Sunday, October 04, 2009


When I was a youngster, along with my friends, I used the word ‘windy’ in an adjectival sense to describe someone who was afraid to do something that might be dangerous. The word can actually be used to describe a ‘nervous’ or ‘anxious’ person, but there is also a cowardly connotation to it. ‘Chicken’ is used in a similar way. Kids sometimes play the stupid and dangerous game of ‘Chicken’ which entails running across railway lines at the latest possible moment before oncoming trains or darting across busy roads. The colour ‘yellow’ has associations with cowardliness; consequently a ‘yellow’ person is a coward. A ‘white feather’ is a derisory symbol given to one who is believed to be a coward.+ The horrendous act of ‘Tarring and Feathering’ which entails pouring hot tar on a victim before applying white feathers may have connections with cowardliness. There was a tarring and feathering incident in Southern Belfast in August, 2007.*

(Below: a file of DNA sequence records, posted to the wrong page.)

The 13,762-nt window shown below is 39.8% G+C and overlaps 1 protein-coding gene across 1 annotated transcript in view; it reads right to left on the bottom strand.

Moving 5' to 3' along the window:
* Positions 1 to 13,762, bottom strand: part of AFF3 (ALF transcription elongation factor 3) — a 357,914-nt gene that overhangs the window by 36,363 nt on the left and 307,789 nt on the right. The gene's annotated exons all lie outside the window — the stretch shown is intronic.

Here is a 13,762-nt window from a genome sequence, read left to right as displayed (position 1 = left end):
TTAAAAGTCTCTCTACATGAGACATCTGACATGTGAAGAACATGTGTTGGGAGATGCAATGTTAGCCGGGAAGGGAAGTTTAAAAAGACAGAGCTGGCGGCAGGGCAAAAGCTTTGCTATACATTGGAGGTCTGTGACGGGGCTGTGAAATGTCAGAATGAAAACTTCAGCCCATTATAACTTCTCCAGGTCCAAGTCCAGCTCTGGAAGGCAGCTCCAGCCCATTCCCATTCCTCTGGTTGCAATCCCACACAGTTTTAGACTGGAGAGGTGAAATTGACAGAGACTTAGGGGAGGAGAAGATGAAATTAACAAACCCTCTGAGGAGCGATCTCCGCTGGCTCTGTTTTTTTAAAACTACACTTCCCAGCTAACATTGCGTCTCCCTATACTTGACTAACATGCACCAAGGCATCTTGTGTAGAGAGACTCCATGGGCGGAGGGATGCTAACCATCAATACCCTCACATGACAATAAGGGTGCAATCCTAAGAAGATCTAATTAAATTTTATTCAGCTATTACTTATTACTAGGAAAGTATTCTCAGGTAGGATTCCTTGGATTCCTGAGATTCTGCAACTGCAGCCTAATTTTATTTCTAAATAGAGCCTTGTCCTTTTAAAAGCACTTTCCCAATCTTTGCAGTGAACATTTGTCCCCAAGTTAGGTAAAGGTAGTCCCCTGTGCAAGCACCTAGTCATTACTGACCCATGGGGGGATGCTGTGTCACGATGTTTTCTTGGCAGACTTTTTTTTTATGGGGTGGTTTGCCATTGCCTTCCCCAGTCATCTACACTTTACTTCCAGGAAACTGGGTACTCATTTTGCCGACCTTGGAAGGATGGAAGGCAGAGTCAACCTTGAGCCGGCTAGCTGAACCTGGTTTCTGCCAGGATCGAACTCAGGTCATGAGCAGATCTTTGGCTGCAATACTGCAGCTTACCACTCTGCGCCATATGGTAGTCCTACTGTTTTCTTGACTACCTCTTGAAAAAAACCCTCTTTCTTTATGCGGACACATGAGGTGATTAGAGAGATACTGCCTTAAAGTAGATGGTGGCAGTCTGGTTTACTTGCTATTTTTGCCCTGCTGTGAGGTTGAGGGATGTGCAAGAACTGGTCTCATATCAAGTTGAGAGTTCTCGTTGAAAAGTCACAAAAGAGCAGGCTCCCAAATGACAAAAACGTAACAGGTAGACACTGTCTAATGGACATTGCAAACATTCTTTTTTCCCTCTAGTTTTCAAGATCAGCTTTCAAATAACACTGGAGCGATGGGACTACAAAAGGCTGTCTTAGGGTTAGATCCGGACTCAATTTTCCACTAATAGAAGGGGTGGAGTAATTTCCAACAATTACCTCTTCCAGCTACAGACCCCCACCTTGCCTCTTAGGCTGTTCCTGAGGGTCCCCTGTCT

None of us likes to think we are cowards, but if we are put to the test would we make the grade? Brave men and women in Afghanistan face the test every day. Jesus when He was in Gethsemane did not bottle out. (Matthew 26:36-46) He knew what lay ahead. (Matthew 27:35)

* 306 British and Commonwealth soldiers were executed in WW1 for cowardice. (Snippet) More than 300 British soldiers who were shot during World War I for military offences are to receive formal pardons, Defence Secretary Des Browne has announced. (August 2006) Mr Browne said he would be seeking a parliamentary group pardon for the men, executed for offences such as cowardice and desertion. It is believed 306 British soldiers were shot during the war from 1914-1918. + The Four Feathers novel by A E W Mason has the theme of cowardliness and bravery.

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